OAKLAND, Calif. — In an era of ubiquitous photography and advanced editing, it’s fun to look back on old images and bring new techniques to play with them. There’s the popular topic of colorizing historical images, which has been making the rounds lately. And the NYPL made waves when they turned old stereographs into animated GIFs that are surprisingly effective at showing their 3D quality. And meme land has given us the history photobomb.
But what about completely deconstructing historic images all together? I recently encountered the wacky and amazing animated GIFs of Kevin Weird on my Tumblr feed. His Flux Machine Tumblr takes historic images and flips then around. I think the first image I saw was Decoy Howitzer, an interesting enough image of a howitzer from the Civil War era. But while the anonymous soldier stands guard, a ghost comes pouring out of the barrel in the form of the guard and drags away a white ghostly figure.
In an interview with Hyperallergic, Weir notes that he started the blog during a slow internship in Los Angeles. “Didn’t have much to do there, so I started messing around with some old images I’d found lying around on the internet,” he wrote. “Started out as collage between old and new imagery, then I became fascinated with bringing old photographs to life. I did a few, then a friend introduced me to the Library of Congress archives and everything kind of took off from there.”
Indeed, most of Weir’s images come from the Library’s extensive archives. Scanning through all the images, he looks for ones “with enough mystique to work for an animation” and begins playing with the images on Photoshop and, more recently, After Effects and Cinema 4d. Rights to the images remain hazy — the LOC’s official stance is that “Rights assessment is your responsibility” — but Weir argues that “Remixing and repurposing imagery is a pretty important part of art on the internet (and probably art in general).”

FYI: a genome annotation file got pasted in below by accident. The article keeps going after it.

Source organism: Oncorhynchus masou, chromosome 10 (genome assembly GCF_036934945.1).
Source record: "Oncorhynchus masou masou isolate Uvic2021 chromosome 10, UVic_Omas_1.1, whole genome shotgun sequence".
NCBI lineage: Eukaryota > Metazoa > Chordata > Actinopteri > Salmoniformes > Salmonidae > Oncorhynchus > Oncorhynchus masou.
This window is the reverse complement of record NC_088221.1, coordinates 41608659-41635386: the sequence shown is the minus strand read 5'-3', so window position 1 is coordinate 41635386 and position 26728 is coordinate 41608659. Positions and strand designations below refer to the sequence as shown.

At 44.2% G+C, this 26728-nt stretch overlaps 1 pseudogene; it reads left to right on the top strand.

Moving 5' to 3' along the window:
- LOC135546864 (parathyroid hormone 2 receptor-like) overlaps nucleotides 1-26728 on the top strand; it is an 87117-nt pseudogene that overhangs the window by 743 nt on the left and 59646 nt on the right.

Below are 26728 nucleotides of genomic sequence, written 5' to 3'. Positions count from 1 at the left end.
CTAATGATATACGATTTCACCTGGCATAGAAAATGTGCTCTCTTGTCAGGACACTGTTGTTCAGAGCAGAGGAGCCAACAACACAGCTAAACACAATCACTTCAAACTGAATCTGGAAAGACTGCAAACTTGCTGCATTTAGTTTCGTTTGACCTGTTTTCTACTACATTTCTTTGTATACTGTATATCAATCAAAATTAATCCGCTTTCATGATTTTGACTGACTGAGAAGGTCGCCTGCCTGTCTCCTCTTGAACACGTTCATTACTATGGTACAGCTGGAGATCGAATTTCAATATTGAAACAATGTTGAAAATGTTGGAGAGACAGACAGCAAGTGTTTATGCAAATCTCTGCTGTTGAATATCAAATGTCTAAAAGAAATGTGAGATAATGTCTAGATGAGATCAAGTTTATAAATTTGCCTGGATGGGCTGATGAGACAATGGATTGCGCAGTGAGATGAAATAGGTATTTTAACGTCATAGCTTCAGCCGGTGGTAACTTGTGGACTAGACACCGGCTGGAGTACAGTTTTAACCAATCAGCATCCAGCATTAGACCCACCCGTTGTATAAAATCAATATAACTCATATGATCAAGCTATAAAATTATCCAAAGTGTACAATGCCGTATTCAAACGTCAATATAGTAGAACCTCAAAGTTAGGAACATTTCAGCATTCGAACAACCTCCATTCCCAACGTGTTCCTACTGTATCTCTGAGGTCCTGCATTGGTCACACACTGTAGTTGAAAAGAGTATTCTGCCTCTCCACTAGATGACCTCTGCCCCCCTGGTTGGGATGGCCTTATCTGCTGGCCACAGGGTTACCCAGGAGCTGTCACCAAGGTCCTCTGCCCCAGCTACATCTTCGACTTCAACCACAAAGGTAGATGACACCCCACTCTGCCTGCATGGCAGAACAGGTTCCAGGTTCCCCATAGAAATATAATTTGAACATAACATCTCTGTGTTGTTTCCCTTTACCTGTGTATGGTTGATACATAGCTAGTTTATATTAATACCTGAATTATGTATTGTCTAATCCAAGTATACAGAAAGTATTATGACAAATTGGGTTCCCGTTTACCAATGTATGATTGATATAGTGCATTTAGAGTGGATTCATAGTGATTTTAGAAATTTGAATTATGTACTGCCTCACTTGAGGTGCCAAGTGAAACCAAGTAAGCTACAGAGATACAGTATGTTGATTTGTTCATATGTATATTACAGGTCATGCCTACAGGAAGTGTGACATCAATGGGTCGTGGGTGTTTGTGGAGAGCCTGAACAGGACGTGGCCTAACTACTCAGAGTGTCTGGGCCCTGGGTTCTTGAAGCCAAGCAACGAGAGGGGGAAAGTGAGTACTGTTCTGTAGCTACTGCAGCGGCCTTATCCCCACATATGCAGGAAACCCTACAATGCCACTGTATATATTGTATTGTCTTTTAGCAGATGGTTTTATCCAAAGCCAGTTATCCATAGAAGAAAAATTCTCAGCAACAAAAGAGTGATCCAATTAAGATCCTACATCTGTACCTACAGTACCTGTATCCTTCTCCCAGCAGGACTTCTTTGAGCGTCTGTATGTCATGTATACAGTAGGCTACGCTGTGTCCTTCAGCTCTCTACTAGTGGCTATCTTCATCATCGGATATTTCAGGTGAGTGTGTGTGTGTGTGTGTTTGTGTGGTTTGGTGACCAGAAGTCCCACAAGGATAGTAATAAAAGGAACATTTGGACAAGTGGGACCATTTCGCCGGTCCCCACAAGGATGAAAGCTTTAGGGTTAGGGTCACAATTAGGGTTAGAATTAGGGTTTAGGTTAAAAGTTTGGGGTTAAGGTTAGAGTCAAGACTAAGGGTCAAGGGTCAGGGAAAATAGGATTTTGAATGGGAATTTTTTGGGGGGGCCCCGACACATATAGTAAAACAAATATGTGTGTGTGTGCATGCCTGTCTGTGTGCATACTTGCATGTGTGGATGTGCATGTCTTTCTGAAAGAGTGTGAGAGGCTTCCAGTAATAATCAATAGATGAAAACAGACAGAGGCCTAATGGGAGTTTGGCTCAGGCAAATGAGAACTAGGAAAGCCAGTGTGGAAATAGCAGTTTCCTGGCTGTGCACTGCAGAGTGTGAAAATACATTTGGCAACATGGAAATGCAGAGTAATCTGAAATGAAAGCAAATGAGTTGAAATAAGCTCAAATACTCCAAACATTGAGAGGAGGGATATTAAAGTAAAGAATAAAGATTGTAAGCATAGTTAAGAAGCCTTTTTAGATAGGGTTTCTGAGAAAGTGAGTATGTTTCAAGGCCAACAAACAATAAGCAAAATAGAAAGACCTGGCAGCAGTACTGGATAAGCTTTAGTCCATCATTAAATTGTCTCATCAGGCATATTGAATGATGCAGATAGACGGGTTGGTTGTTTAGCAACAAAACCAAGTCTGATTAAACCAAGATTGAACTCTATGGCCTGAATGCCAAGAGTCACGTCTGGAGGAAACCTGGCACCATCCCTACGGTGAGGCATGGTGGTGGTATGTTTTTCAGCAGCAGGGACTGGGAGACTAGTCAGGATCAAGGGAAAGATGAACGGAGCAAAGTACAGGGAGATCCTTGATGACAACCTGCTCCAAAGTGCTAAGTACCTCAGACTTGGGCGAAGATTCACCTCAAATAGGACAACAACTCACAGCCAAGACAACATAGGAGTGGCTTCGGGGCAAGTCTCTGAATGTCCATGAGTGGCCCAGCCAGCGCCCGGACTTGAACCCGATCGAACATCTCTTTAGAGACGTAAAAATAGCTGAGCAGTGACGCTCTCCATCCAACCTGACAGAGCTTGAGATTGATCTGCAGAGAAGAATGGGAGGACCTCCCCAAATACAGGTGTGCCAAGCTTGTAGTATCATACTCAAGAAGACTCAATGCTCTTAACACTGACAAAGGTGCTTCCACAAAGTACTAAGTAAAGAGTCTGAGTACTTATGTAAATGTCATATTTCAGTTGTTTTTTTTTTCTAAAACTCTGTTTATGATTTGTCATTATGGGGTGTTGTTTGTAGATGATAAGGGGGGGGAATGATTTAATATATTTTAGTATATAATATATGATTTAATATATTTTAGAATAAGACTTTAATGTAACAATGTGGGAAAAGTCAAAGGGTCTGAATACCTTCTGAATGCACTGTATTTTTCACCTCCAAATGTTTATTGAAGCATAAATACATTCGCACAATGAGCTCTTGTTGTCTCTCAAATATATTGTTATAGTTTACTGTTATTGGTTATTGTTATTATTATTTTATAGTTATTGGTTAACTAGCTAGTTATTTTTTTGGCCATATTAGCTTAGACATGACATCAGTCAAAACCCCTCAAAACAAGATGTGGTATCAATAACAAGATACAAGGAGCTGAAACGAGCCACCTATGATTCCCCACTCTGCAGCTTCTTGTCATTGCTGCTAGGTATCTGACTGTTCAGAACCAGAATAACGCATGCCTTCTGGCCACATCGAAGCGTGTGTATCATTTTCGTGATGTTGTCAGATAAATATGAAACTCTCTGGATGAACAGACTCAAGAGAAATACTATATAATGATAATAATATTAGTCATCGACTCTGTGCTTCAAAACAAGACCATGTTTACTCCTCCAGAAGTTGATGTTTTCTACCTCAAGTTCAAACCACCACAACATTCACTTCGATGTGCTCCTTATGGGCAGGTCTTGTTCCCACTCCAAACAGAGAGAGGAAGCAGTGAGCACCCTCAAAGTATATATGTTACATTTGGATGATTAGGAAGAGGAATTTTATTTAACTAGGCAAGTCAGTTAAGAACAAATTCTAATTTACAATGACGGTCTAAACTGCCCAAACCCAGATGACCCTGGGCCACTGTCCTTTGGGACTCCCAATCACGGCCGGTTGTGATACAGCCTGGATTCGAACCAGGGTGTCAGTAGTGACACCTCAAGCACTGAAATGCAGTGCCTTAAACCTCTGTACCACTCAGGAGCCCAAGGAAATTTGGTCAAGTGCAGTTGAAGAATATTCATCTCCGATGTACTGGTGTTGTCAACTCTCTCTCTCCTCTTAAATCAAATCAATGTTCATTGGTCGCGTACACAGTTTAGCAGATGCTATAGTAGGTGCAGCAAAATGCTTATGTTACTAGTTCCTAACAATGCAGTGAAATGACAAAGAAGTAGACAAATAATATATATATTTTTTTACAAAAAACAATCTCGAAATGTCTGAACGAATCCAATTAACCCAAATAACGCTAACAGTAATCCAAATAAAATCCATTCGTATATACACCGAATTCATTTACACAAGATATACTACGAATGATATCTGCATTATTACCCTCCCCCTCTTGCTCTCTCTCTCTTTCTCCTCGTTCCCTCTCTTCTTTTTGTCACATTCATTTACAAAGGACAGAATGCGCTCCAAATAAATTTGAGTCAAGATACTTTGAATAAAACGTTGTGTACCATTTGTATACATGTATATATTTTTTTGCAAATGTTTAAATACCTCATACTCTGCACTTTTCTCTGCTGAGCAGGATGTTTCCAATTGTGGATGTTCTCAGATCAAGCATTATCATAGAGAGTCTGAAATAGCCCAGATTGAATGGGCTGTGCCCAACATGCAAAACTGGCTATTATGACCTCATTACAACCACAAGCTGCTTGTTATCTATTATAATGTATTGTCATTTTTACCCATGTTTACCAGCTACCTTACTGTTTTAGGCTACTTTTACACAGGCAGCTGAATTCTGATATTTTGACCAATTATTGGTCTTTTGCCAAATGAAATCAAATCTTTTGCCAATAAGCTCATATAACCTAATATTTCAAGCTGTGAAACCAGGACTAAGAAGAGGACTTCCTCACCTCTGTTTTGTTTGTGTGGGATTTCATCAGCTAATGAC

What makes these GIFs interesting is how they bring the remix culture of the internet to some of the oldest photographs in the world. It’s a lovely creative dialogue with a mixture of offbeat humor and a respect for the power of the source material’s imagery.
“Taking completely unknown situations and bringing them into my own little world of mischief and darkness,” Weir wrote. “In a way, public domain photographs feel like they’re intended to tell the story of our collective history, which is nice, because I like to subvert that.”
“With tentacles and things,” he added.
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